Robert Hatfield Ellsworth (born 1929), New York City, to 1997
Freer Gallery of Art, given by Robert Hatfield Ellsworth in 1997 
 The total gift from the Ellsworth collection consists of nearly three-hundred objects (F1997.42-.85 and F1998.83-294). All Chinese calligraphy in the proposed gift were published in Mr. Ellsworth's Later Chinese Painting and Calligraphy: 1800-1950 vol. 3 (New York: Random House, 1986) (see Curatorial Note 2, Joseph Chang and Stephen D. Allee, May 19, 1998, in the object record).
- Previous Owner(s) and Custodian(s)
Robert Hatfield Ellsworth 1929-2014
On reviewing the times and taking stock of his age, the gentleman withdrew himself and rejected power, preserving his tranquility and minimizing his affairs. He covered his light and concealed his jade to keep himself from regretting error, and was reluctant to jostle for rank and position with the common herd.
A native of Qiantang (modern Hangzhou) in Zhejiang province, Zhao Zhichen is best known as a versatile and prolific seal carver, and is numbered among the Eight Masters of Xiling. As a calligrapher, Zhao was proficient in all script types, but he is particularly admired for his calligraphy in clerical script, as seen in this scroll, which he studied largely through rubbings of the carved texts on ancient stone monuments. In writing this passage on paper with brush and ink, Zhao was not seeking to reproduce the inert formal qualities of an inscription chiseled in stone, but to creatively reinterpret the inherent particularities of Han dynasty clerical script by means of a different artistic medium. The result is a direct expression of Zhao's personal aesthetic that is also very much in accord with the prevailing antiquarian tastes of his era, exhibiting a deliberate awkwardness which is both consciously archaic and decidedly contemporary at the same time.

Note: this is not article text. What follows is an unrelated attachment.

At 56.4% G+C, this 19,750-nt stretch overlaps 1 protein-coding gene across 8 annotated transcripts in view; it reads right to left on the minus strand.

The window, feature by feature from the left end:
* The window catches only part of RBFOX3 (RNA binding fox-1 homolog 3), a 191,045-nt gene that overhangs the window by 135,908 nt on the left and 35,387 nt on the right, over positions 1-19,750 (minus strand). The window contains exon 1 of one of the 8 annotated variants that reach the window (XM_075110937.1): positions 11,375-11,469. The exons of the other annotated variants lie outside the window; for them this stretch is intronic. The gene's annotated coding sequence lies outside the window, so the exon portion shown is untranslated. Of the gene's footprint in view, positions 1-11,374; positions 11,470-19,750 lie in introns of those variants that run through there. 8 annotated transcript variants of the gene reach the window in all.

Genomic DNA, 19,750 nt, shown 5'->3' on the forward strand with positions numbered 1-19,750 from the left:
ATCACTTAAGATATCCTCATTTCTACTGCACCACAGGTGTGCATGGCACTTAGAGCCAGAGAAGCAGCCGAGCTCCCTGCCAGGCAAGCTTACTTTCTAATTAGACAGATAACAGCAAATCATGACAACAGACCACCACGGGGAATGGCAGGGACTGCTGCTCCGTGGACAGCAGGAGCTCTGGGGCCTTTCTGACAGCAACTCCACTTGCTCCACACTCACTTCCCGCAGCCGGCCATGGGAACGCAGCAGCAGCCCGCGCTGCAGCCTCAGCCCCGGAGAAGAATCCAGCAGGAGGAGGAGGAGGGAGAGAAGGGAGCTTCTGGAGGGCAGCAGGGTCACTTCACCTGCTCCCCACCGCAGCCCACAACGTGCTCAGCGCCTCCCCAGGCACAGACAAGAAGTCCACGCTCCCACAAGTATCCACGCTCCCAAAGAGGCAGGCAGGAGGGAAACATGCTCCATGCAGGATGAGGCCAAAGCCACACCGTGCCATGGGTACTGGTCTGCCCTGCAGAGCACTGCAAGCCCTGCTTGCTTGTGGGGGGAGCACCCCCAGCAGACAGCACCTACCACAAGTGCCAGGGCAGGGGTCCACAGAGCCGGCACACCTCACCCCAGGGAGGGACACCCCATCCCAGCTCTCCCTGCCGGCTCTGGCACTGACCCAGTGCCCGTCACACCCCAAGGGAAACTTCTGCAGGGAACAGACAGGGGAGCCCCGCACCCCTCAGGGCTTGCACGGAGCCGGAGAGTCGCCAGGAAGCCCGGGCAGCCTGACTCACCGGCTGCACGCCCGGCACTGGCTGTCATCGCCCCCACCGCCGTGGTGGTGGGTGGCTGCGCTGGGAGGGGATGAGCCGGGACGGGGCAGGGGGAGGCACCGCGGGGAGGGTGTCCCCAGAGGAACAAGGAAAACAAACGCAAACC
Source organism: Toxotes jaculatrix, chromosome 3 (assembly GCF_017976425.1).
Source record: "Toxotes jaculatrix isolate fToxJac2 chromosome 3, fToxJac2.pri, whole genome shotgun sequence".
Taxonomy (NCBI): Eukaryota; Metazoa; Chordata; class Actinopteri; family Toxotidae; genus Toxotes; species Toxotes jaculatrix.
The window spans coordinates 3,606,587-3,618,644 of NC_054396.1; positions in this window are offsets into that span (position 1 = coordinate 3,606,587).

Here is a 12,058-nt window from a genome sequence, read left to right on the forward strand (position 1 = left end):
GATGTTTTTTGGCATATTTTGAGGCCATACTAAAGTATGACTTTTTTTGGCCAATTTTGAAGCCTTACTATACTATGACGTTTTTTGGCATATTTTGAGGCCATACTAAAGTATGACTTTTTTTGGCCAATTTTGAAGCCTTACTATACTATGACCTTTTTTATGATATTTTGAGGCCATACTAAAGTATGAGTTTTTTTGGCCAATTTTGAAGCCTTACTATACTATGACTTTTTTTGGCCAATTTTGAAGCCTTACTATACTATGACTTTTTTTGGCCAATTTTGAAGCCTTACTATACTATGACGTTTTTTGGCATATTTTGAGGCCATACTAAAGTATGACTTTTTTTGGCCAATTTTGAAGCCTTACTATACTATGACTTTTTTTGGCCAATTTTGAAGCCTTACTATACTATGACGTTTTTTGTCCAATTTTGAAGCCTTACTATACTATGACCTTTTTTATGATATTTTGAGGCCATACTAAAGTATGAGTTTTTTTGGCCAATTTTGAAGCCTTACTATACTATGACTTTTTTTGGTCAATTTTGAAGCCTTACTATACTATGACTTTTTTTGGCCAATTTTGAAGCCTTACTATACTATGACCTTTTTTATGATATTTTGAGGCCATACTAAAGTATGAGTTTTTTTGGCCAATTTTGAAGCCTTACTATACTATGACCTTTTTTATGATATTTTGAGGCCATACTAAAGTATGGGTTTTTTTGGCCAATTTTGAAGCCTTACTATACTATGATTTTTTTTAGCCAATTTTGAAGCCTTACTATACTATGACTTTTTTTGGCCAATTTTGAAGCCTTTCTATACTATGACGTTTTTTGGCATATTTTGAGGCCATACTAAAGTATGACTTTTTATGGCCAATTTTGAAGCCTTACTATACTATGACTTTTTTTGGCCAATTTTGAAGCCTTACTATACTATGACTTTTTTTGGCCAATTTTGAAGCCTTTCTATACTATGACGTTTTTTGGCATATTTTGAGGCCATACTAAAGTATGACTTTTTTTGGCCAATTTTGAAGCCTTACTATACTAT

The subject of this text, Qiao Min (129-185), was a low-ranking eunuch who served at the imperial court of the Eastern Han dynasty (25-220). In 187, Qiao's relatives had a memorial stele carved and erected for him, which went unremarked by history until almost nine hundred years later, when scholars first recorded and made rubbings of it. The original stone was subsequently lost and no rubbings directly from it are extant today, but the text was re-cut at some point and new rubbings were produced. In the late eighteenth century, one undated rubbing of this re-cut text circulated among scholars and epigraphers and an outline copy was published, which probably served as Zhao's source. For this scroll Zhao selected only a short, generally applicable philosophical passage from the much longer text.
- Published References
- Robert Hatfield Ellsworth. Later Chinese Painting and Calligraphy: 1800-1950., 1st ed. New York. vols. 1, 3: pp. 269, 59.
- Thomas Lawton, Joseph Chang, Stephen Allee. Brushing the Past: Later Chinese Calligraphy from the Gift of Robert Haftield Ellsworth. Exh. cat. Washington. cat. 8, pp. 82-85, 130-31.
- Thomas Lawton, Thomas W. Lentz. Beyond the Legacy: Anniversary Acquisitions for the Freer Gallery of Art and the Arthur M. Sackler Gallery. vol. 1 Washington, 1998. pp. 256-261.
- Collection Area(s)
- Chinese Art
- Web Resources
- Google Cultural Institute
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